Swimming has featured in every edition of the Games since 1896. Originally limited to freestyle (crawl) and breaststroke events, the backstroke was added in 1904.
At the first three modern Olympic Games, swimming took place in open water - in seas, rivers and lakes. A pool was used for the first time at the London 1908 Games, when the rules were finally standardised.
In the 1940s, breaststrokers discovered they could go much faster by bringing both arms overhead together. This was soon banned in the breaststroke, but became the butterfly stroke, which is now the fourth stroke used in competitive swimming
There are two types of swimming competitions: long course and short course. Long course is held in a 50m pool and short course is held in a 25m pool. The Olympics is always held in a 50m pool but there are international competitions in both long course and short course.
There are a range of events in the swimming programme. Typically these will be 50m, 100m and 200m races in each of the strokes (breaststroke, backstroke, butterfly and freestyle). In addition, there will be longer freestyle events : the 400m, the 800m (for women), and the 1500m (for men).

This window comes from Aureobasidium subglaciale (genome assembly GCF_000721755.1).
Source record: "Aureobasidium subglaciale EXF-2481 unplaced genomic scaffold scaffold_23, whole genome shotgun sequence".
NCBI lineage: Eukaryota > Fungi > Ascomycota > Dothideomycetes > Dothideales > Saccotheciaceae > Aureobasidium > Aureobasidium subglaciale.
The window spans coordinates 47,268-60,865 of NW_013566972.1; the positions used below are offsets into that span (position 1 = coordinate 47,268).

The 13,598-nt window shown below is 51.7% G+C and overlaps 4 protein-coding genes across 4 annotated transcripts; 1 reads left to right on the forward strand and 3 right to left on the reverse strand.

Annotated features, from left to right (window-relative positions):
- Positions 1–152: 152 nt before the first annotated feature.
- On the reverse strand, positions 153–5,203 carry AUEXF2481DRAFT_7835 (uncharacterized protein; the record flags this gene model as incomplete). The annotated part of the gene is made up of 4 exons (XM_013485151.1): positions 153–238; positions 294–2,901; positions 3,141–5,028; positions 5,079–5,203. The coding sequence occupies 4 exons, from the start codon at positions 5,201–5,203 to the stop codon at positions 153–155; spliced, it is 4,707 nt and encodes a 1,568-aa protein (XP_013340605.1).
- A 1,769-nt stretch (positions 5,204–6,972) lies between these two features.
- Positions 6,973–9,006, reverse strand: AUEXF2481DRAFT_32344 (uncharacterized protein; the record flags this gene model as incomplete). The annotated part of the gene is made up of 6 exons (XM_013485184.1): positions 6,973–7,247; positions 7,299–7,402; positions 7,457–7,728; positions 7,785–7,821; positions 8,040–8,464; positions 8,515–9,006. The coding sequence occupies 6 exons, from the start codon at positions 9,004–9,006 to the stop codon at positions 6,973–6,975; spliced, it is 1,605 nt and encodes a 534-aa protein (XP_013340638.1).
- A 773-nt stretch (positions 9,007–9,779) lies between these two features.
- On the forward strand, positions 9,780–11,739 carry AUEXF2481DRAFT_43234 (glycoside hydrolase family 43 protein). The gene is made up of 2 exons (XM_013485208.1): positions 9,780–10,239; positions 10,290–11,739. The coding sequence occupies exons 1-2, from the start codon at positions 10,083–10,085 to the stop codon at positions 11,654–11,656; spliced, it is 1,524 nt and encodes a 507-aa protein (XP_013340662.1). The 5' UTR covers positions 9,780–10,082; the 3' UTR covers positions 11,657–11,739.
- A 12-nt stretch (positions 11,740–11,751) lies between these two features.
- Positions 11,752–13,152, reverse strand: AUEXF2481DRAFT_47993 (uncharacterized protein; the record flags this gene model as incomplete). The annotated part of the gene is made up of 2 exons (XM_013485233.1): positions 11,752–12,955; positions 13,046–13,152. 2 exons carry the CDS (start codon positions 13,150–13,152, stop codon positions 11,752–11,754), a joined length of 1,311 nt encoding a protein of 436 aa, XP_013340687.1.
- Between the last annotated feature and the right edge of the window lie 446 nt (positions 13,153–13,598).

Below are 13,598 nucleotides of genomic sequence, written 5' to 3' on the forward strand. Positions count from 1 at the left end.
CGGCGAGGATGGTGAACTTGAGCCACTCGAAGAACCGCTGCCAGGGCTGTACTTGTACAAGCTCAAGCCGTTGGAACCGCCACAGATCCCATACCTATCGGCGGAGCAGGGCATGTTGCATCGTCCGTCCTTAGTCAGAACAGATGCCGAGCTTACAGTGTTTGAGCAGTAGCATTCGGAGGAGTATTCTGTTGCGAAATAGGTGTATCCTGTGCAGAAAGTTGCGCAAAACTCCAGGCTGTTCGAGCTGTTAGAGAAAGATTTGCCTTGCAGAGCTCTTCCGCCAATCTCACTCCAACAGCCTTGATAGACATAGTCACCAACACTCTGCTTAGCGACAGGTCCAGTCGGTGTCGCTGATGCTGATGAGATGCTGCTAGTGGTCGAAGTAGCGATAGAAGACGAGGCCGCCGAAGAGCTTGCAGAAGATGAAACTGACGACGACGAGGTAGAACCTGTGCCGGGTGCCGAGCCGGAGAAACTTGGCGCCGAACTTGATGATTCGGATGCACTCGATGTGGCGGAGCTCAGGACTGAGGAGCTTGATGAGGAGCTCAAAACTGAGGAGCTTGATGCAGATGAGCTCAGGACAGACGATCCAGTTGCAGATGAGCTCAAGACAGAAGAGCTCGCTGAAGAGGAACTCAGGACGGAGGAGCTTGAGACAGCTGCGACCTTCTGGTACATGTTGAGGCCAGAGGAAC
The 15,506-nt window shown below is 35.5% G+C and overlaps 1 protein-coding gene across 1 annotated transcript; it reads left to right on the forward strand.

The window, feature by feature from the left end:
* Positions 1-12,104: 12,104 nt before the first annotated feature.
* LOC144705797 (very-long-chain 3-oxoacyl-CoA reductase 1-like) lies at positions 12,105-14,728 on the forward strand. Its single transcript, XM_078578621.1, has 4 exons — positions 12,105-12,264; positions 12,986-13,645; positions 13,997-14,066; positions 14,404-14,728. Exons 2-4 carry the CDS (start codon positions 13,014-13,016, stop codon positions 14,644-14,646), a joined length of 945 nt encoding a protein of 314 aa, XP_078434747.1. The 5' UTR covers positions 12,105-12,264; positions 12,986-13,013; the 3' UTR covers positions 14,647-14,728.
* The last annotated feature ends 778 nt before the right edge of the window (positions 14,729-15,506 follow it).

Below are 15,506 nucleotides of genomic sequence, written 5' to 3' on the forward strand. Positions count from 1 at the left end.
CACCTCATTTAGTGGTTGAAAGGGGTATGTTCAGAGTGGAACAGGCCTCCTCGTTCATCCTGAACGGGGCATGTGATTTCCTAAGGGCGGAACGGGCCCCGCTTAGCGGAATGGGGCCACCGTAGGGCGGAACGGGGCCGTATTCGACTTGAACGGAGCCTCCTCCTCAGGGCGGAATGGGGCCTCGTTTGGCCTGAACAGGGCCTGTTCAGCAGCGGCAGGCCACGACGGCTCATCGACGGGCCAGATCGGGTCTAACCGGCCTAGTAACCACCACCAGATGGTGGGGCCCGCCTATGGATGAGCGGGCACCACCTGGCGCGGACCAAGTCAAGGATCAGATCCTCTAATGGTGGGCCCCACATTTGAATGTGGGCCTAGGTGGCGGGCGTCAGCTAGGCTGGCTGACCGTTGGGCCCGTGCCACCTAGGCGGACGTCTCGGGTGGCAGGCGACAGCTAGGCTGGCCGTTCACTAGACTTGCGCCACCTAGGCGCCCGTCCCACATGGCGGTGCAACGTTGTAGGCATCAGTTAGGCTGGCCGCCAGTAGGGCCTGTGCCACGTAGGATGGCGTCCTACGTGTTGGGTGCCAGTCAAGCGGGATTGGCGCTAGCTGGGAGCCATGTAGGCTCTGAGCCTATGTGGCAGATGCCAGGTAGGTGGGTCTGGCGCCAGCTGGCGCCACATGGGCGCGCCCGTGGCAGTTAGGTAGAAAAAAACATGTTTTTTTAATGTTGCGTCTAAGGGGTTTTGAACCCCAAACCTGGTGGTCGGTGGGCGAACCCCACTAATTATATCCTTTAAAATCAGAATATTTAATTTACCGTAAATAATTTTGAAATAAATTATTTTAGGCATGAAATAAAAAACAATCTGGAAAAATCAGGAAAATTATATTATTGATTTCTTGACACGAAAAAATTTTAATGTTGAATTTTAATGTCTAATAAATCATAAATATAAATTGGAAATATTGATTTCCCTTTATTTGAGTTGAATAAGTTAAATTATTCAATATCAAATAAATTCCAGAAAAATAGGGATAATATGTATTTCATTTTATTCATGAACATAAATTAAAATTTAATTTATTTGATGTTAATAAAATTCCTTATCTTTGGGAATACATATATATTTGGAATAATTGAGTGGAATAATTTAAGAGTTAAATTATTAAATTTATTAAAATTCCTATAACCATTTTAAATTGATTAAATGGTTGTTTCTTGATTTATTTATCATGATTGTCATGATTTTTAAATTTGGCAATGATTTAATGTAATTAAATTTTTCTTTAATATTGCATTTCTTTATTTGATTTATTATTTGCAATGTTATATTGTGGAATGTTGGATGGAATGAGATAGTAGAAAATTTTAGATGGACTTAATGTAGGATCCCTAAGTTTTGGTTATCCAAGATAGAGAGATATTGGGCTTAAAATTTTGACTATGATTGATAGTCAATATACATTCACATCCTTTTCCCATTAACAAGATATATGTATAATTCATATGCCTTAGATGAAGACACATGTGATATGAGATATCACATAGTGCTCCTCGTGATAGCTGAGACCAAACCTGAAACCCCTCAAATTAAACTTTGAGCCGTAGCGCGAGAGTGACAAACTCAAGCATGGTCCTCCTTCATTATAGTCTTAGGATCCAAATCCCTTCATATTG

There are also 200m and 400m individual medley races for both men and women, where they will complete lengths using breaststroke, backstroke, butterfly and freestyle strokes. Finally, there are male and female relays swum over 4 x 50m.
Along with the instantly recognisable world record holder and gold medal winner Rebecca Adlington, Britain can boast a range of successful swimmers. Find out more about Britain's hopefuls with British Swimming.
Fédération Internationale de Natation (FINA) is the International Federation recognised by the International Olympic Committee for administering international competition in the aquatic sports FINA oversees competition in five aquatic sports: swimming, diving, synchronized swimming, water polo and open water swimming.
Swimming and Disabilities
Since the first Paralympic Games in Rome in 1960, swimming has been one of the main sports at the Paralympics. As in the Olympic Games, competitors measure their skills in freestyle, backstroke, butterfly, breaststroke and medley events. Athletes are classified based on their functional ability to perform each stroke.
Paralympic swimming is governed by the International Paralympic Committee (IPC) and co-ordinated by the IPC Swimming Technical Committee, which incorporates the rules of the International Swimming Federation (FINA). The FINA rules are followed with a few modifications, such as optional platform or in-water starts for some races and the use of signals or ‘tappers’ for swimmers with blindness/visual impairment. However, no prostheses or assistive devices are permitted.
Paralympics women's 100m Butterfly at Beijing Paralympic Games
Paralympic swimming classifications